Jennifer Kirk blog: U.S. women must hope a weak beginning turns into a strong ending
This article was originally on a blog post platform and may be missing photos, graphics or links. See About archive blog posts.
Jennifer Kirk, who won the 2000 world junior figure skating championship, finished third at the U.S. championships in 2004 and fourth in 2005, will write a weekly blog for The Times providing insights into the skating world during the months leading into the Vancouver Winter Olympics. Since retiring from figure skating in 2005, Kirk, 25, has been working on obtaining a college degree in broadcast journalism and has spent the last few months blogging about skating at Trueslant.com/jenniferkirk.
Americans Rachael Flatt and Mirai Nagasu came to the weekend’s Cup of China event with high hopes. Facing a relatively weak field, both had a reasonable shot at medaling.
It was shocking, then, when the ladies’ podium was void of an American flag. After dealing with their respective struggles in Beijing, Flatt and Nagasu were left with disappointment and empty hands heading home from their first Grand Prix event of this Olympic season.
What’s most significant about the weekend’s event isn’t that Flatt and Nagasu left a relatively mid-level Grand Prix event without a medal, but rather what it means for the larger hopes for American ladies’ figure skating.
Without a clear standout star among the American women, to some degree, the hopes of an Olympic medal rests in the hands of a relatively unpredictable group of young women who have yet to establish themselves as consistent threats for international medals.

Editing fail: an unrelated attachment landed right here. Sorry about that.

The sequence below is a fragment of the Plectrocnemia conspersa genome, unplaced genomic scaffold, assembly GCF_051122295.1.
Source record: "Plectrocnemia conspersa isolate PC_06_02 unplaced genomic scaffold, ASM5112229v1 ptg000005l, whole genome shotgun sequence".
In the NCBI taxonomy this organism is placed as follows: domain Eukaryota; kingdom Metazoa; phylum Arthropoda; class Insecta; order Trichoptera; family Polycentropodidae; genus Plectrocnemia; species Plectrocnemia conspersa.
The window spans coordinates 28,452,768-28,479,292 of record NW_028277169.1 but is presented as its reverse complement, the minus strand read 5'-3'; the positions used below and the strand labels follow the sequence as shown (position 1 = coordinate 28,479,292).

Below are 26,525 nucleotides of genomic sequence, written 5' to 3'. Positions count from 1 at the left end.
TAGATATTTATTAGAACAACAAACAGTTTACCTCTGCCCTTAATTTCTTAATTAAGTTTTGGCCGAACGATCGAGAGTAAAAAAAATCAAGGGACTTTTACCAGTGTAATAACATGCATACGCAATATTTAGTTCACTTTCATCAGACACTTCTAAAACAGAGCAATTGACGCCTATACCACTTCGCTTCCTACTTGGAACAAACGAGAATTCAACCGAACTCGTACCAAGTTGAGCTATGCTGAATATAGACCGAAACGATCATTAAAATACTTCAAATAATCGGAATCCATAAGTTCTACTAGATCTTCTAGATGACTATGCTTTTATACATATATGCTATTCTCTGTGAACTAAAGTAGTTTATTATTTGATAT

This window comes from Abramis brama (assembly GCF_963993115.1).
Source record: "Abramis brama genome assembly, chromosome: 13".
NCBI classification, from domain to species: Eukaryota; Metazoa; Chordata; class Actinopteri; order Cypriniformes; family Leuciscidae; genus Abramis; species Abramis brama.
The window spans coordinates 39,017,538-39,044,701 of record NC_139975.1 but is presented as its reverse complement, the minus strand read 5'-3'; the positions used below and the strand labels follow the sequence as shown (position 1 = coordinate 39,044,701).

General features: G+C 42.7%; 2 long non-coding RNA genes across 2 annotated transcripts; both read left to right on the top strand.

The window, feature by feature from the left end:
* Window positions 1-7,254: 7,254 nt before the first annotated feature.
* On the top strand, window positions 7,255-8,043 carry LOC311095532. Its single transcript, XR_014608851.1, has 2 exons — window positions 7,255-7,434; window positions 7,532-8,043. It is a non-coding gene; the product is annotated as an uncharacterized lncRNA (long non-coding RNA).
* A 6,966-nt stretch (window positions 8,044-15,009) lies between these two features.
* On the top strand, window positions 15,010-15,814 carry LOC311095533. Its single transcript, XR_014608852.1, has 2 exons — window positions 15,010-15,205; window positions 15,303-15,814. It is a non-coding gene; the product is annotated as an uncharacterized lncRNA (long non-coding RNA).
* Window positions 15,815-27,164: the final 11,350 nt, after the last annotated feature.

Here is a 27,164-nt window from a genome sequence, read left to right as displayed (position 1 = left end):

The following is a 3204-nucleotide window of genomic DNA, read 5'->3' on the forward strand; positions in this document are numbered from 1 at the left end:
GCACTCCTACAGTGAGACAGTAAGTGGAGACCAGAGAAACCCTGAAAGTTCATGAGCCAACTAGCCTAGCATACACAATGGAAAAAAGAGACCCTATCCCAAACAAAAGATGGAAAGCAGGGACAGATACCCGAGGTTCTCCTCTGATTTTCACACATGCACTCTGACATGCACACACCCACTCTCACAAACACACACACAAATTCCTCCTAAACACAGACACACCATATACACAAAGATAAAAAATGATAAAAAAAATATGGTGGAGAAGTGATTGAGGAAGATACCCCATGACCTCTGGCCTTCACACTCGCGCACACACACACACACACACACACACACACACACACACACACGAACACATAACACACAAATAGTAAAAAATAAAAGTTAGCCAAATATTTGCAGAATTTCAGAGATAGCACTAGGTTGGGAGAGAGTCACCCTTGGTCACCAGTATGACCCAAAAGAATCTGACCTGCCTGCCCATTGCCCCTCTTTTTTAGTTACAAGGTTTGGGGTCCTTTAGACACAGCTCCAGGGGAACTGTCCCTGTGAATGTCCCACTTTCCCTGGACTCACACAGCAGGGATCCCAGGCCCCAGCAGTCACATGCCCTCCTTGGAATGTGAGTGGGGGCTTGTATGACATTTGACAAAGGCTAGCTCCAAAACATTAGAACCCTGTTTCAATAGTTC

This week’s Cup of China served as a microcosm of this predicament. That said, it’s important to note that although the Cup of China was a disappointment, Flatt and Nagasu have the ability to rebound from the weekend’s setbacks and revive American ladies’ skating. But it will take some work.
Although the competition ended on a sour note, there were no early indications that the Cup of China was going to pose any difficulties for Nagasu. Nagasu, who trains in El Segundo, skated with good speed and security in Friday‘s short program, winning the first phase of the competition. After a 2009 season that was marred with injuries and inconsistency, Nagasu came to Beijing looking to display an improved jump technique and more mature choreography.
She showed marked improvements in these areas in the short, getting through her jumps and receiving level 4’s on four of her elements.
While Nagasu’s win in the first phase of the competition was promising and well-deserved, she learned an unfortunate lesson in her long program: If you’re going to jump, you have to make sure that jump is fully rotated.
Although Nagasu’s jumps were strong in her short program, with better technique and height than we saw from her last season, Nagasu seemed to revert to old habits in the long. It appeared as if she tried to play it safe and, instead of getting the height and distance needed to fully complete the rotations, Nagasu muscled through her jumps, trying to assure she landed on her feet -- even if that meant her landings weren’t entirely backward.